He is waiting for a vessel that will bring him
to the edge of something,
where the familiar starts to lose its shape.
He stands out against the skyline,
a radical figure, confirming a belief
in the arrival of things expected. (36)

The persistence of despair as something rooted in the past and present of the Levant region, as well as in travel itself, is the key mood of this collection. Gwyn’s is an informed, imaginative and well-structured work, which, read against the context of the peace and privilege of living in the West, is a poignant reminder of the urgent and alarming times we find ourselves living within.

Review by Jessica Sequeira, Berfrois

Friday, August 9, 2019

‘We are all Levantines now,’ the poet Richard Gwyn quotes the Oxford-trained English historian Philip Mansel at the beginning of his book, setting the tone for an exploration of his self in the Mediterranean. A Welshman, once a vagabond with travels from Argentina to Greece, an alcoholic and a hepatitis sufferer (all chronicled in his semi-autobiographical novel A Vagabond’s Breakfast), currently a Cardiff writing professor, translator of Latin American poetry, blog writer under the name of ‘Ricardo Blanco’ and resident for half the year in a Spanish village, Gwyn is drawn to transitional experiences, the places where frontiers and boundary lines blur and things turn into their contradiction.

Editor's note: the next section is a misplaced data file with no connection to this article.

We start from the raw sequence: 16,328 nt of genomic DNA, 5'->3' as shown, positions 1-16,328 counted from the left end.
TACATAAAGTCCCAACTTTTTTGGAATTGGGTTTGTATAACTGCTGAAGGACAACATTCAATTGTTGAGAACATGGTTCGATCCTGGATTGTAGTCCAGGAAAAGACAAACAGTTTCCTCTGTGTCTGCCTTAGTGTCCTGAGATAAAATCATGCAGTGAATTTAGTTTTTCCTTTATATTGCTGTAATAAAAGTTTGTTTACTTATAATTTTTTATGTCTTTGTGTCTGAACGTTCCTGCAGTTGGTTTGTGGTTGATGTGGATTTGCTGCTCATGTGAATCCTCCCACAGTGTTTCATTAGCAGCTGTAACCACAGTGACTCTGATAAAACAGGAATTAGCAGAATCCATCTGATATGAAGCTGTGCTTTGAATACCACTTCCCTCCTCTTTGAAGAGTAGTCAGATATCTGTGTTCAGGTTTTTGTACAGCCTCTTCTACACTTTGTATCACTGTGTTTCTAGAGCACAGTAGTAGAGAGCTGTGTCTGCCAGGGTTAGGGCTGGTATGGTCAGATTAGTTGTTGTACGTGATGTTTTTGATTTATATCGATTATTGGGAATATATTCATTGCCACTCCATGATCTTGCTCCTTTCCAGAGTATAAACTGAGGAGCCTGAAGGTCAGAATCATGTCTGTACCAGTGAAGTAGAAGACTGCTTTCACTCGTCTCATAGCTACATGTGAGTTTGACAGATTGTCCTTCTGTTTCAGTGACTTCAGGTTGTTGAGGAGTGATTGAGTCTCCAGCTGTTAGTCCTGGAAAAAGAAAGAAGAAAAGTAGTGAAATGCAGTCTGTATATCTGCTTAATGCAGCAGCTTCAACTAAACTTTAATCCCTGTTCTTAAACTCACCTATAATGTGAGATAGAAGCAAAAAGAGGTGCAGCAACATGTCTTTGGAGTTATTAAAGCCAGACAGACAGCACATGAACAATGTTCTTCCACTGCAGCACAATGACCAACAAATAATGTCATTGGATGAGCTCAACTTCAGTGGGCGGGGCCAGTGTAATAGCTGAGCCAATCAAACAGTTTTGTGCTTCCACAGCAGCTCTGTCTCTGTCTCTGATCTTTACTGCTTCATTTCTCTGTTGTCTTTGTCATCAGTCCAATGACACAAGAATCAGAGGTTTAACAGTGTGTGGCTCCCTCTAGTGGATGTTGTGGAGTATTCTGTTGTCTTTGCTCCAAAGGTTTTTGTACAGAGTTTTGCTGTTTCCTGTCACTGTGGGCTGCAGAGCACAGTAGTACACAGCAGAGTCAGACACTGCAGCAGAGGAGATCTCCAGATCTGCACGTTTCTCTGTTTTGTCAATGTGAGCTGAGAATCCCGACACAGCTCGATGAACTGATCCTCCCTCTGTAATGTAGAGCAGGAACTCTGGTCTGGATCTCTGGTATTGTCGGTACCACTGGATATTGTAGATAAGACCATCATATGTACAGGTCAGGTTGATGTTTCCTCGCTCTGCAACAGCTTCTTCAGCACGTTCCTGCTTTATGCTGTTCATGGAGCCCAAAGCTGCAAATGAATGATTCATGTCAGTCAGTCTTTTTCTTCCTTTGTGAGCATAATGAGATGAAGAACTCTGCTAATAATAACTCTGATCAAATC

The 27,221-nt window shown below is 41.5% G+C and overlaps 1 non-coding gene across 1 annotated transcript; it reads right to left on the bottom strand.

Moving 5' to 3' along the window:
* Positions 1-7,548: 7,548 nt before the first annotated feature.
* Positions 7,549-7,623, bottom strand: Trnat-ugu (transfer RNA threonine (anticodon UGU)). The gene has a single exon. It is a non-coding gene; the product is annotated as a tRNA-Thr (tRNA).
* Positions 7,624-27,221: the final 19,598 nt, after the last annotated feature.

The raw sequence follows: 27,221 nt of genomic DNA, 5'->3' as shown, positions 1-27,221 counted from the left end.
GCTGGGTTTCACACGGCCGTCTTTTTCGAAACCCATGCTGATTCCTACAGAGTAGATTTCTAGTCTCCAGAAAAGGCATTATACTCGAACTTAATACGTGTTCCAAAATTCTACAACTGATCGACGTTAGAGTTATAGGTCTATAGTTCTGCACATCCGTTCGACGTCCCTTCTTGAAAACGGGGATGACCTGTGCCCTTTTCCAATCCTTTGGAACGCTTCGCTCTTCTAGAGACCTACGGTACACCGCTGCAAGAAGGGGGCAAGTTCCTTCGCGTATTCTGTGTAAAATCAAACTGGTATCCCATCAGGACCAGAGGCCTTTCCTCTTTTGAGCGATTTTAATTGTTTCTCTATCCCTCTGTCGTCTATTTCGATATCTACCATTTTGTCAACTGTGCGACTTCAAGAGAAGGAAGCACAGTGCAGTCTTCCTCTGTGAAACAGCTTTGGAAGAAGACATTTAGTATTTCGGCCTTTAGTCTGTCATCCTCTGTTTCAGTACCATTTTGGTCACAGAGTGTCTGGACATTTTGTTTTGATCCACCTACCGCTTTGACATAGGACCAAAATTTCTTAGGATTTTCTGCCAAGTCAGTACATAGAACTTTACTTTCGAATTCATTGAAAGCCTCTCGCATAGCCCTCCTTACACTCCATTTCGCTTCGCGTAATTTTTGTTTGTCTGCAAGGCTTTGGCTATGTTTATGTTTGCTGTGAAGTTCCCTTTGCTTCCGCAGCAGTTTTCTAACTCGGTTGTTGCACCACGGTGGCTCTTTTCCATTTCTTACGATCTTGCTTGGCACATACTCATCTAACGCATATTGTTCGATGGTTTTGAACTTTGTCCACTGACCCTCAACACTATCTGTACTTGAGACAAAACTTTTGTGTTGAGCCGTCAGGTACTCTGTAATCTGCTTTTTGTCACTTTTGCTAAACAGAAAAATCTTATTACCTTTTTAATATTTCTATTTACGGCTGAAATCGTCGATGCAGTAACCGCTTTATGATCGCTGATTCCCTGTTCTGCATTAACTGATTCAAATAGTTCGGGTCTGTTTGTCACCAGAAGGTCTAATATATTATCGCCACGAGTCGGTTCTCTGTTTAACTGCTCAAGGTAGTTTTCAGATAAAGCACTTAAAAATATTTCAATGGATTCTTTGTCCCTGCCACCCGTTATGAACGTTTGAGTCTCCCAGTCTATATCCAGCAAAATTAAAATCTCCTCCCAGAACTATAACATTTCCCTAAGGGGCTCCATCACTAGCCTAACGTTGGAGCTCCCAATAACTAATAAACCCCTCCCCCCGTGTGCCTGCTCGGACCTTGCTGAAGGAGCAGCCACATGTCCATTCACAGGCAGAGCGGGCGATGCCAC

At this point in the metaliterary game, perhaps it feels too glib to suggest that the local is universal and that travel erases the man who looks to be thus erased—but that doesn’t mean that it’s not true. Gwyn’s work features a constellation of literary referents, one of whom is the druid Lawrence Durrell, who wished to dissolve into a thick refined lyricism and an erotic mysticism that is highly aware of itself, within a kind of erudite self-knowing. There is great beauty in Durrell’s mission, as well as great terror in the nothingness and silence it might have to confront. What epiphany, what lost thing is there to retrieve?